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Cranberry Juice Decreases Stiffness in Arteries

So, do you remember what's happening tomorrow (March 26th)? Earth Hour!

Starting at 8:30 pm (your local time), make sure you turn off as many electricity-sucking devices as possible. Even better, if you know where the main power switch to your home is, try switching that off...it'll cut ALL power to your home. This will save so much more energy than just turning off the lights.

Also, try stretching Earth "Hour" to a couple hours...or for the really ambitious people, try switching the main power off right after dinner and keep it off until you go to bed. As long as you don't open your fridge (and let the cold air out), it will keep everything fine during that time.

Ok, now one last research-related post before I go "silent" for the weekend...

Cranberry's claim to fame is its ability to reduce the incidence or duration of a urinary tract infection (UTI). It's also been shown to prevent H. pylori from adhering to the stomach lining, which can decrease the incidence of stomach ulcers and gastritis. Less known is its ability to decrease the risk of adenocarcinoma (cancer in glandular tissue) and colon cancer.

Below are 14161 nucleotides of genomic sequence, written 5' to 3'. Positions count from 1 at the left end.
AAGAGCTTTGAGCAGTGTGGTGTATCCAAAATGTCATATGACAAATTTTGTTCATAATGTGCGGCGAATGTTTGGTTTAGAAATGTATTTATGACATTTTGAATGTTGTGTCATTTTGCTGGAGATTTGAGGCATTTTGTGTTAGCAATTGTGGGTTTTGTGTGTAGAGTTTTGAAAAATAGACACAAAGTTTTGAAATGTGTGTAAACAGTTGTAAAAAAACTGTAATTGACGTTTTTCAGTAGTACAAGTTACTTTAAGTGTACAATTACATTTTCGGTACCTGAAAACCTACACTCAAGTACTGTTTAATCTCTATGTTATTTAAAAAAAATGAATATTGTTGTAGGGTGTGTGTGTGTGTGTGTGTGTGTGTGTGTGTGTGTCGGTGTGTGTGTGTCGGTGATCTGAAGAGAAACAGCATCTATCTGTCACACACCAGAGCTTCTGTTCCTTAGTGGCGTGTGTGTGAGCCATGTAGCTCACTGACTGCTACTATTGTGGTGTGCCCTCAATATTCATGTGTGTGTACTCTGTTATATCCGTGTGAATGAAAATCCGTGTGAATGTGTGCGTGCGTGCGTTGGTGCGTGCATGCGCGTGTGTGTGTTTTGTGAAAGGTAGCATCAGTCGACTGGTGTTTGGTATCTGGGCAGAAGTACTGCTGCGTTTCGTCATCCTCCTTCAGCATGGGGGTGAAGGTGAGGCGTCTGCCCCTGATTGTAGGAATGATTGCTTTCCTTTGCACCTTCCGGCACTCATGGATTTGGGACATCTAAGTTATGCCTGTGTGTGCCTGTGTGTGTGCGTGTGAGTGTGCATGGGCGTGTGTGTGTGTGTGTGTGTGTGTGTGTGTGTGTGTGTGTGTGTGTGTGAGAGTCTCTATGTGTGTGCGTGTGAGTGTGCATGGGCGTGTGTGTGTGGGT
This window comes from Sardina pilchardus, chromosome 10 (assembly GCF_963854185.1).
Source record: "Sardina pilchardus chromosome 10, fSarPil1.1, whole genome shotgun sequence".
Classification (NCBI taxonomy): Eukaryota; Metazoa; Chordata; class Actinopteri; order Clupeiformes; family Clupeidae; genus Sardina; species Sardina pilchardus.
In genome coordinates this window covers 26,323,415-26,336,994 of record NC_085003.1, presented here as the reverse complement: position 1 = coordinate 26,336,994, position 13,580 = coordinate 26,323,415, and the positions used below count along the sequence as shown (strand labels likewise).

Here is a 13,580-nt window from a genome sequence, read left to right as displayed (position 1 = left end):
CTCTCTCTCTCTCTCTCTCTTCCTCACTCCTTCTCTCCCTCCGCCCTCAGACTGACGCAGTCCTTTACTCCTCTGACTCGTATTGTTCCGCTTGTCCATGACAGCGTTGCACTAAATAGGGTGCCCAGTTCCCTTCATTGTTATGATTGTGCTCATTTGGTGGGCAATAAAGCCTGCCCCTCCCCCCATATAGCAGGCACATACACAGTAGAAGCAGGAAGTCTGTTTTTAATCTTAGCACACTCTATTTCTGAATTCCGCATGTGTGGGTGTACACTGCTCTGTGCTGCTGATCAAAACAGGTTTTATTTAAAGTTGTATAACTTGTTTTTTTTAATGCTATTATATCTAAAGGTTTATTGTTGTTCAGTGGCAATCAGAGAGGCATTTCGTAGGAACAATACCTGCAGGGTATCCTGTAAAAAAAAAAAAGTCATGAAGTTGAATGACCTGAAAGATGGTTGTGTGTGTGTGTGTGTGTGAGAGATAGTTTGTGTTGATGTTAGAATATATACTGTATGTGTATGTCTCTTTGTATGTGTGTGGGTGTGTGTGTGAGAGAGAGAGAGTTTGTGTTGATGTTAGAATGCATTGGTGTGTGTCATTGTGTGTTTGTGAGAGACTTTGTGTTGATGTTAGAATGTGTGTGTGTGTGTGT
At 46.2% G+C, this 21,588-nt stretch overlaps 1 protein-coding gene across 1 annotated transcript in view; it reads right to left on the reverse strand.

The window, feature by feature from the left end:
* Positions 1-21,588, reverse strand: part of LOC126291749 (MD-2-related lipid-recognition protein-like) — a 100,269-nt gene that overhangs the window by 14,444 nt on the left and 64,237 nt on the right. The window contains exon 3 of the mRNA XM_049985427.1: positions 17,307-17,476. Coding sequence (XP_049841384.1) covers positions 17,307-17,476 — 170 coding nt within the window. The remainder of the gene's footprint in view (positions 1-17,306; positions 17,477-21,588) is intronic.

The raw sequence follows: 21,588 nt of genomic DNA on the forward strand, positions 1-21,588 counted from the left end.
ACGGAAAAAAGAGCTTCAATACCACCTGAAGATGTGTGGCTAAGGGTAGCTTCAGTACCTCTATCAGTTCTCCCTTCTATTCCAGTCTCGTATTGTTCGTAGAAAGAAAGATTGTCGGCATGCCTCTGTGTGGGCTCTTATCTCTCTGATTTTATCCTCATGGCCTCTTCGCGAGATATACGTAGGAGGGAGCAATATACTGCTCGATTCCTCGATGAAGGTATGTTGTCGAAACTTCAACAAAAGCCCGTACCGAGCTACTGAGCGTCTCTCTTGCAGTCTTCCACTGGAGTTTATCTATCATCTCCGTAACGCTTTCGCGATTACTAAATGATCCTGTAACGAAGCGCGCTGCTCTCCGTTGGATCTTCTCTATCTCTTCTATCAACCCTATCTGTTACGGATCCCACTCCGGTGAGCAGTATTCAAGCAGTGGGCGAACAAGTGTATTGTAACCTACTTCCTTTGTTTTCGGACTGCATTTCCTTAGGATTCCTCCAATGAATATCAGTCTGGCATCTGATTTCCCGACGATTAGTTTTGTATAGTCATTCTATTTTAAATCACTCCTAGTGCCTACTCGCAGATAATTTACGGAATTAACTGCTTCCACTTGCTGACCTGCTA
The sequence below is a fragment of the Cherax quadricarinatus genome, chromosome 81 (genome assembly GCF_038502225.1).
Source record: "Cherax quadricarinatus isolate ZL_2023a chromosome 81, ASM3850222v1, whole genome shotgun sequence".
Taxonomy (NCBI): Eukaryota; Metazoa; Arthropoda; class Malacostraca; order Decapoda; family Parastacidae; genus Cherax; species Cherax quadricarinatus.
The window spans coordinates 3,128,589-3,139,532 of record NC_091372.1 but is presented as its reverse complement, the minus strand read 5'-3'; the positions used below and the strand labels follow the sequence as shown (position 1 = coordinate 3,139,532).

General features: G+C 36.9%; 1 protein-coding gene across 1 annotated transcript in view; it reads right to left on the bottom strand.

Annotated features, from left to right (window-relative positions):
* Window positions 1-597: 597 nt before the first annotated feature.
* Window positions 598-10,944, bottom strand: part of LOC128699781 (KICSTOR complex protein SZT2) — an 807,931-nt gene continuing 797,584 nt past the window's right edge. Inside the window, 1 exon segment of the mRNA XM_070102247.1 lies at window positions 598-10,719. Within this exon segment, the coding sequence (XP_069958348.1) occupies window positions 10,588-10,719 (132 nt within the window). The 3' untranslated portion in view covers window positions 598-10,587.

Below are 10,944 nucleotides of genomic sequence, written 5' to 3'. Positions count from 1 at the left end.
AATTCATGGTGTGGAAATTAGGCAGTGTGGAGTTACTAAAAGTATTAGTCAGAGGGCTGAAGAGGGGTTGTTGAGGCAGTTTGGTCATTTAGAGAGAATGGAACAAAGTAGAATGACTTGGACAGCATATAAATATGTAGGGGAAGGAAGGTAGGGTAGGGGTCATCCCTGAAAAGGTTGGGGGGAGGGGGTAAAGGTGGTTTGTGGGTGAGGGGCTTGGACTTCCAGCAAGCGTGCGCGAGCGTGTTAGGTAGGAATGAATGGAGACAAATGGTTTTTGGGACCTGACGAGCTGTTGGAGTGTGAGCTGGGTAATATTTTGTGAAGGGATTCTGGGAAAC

However, cranberry has also been known to be beneficial to the cardiovascular system, and this new study gives some confirmation to that thought. It was shown that a high dose of cranberry juice resulted in less arterial stiffness (or more elastic arteries). Of course, arteries are suppose to be elastic, so that's a good thing for sure.

Interestingly, no effect was seen in other measures of cardiovascular function. Also, the same effect wasn't seen once a placebo group was added. Not sure why, but nonetheless, cranberry juice (or cranberry extracts) I feel would be great to take for overall health maintenance, and can potentially provide many benefits.

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